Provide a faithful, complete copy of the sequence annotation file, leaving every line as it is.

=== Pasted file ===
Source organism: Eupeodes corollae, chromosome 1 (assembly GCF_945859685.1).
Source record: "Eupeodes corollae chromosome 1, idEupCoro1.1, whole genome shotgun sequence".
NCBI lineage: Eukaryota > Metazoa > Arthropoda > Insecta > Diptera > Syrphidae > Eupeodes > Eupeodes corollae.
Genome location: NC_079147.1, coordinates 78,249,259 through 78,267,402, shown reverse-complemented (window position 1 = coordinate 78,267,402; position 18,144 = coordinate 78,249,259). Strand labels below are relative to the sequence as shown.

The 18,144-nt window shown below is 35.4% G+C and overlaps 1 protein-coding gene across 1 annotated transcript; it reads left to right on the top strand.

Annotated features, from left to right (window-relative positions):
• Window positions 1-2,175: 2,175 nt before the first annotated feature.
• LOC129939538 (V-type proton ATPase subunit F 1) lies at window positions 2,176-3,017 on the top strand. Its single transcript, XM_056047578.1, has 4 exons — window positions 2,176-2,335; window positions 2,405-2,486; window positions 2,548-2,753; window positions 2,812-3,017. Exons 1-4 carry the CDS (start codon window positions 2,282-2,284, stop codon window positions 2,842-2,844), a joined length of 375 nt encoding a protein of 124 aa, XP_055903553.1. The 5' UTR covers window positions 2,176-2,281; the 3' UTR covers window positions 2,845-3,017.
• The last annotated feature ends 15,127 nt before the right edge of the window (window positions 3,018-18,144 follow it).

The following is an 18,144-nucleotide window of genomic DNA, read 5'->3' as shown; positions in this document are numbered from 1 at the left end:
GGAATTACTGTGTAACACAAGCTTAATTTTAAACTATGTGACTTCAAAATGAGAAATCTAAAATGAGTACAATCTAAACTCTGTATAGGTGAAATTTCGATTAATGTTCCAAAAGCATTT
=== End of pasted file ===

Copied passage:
Source organism: Eupeodes corollae, chromosome 1 (assembly GCF_945859685.1).
Source record: "Eupeodes corollae chromosome 1, idEupCoro1.1, whole genome shotgun sequence".
NCBI lineage: Eukaryota > Metazoa > Arthropoda > Insecta > Diptera > Syrphidae > Eupeodes > Eupeodes corollae.
Genome location: NC_079147.1, coordinates 78,249,259 through 78,267,402, shown reverse-complemented (window position 1 = coordinate 78,267,402; position 18,144 = coordinate 78,249,259). Strand labels below are relative to the sequence as shown.

The 18,144-nt window shown below is 35.4% G+C and overlaps 1 protein-coding gene across 1 annotated transcript; it reads left to right on the top strand.

Annotated features, from left to right (window-relative positions):
• Window positions 1-2,175: 2,175 nt before the first annotated feature.
• LOC129939538 (V-type proton ATPase subunit F 1) lies at window positions 2,176-3,017 on the top strand. Its single transcript, XM_056047578.1, has 4 exons — window positions 2,176-2,335; window positions 2,405-2,486; window positions 2,548-2,753; window positions 2,812-3,017. Exons 1-4 carry the CDS (start codon window positions 2,282-2,284, stop codon window positions 2,842-2,844), a joined length of 375 nt encoding a protein of 124 aa, XP_055903553.1. The 5' UTR covers window positions 2,176-2,281; the 3' UTR covers window positions 2,845-3,017.
• The last annotated feature ends 15,127 nt before the right edge of the window (window positions 3,018-18,144 follow it).

The following is an 18,144-nucleotide window of genomic DNA, read 5'->3' as shown; positions in this document are numbered from 1 at the left end:
GGAATTACTGTGTAACACAAGCTTAATTTTAAACTATGTGACTTCAAAATGAGAAATCTAAAATGAGTACAATCTAAACTCTGTATAGGTGAAATTTCGATTAATGTTCCAAAAGCATTT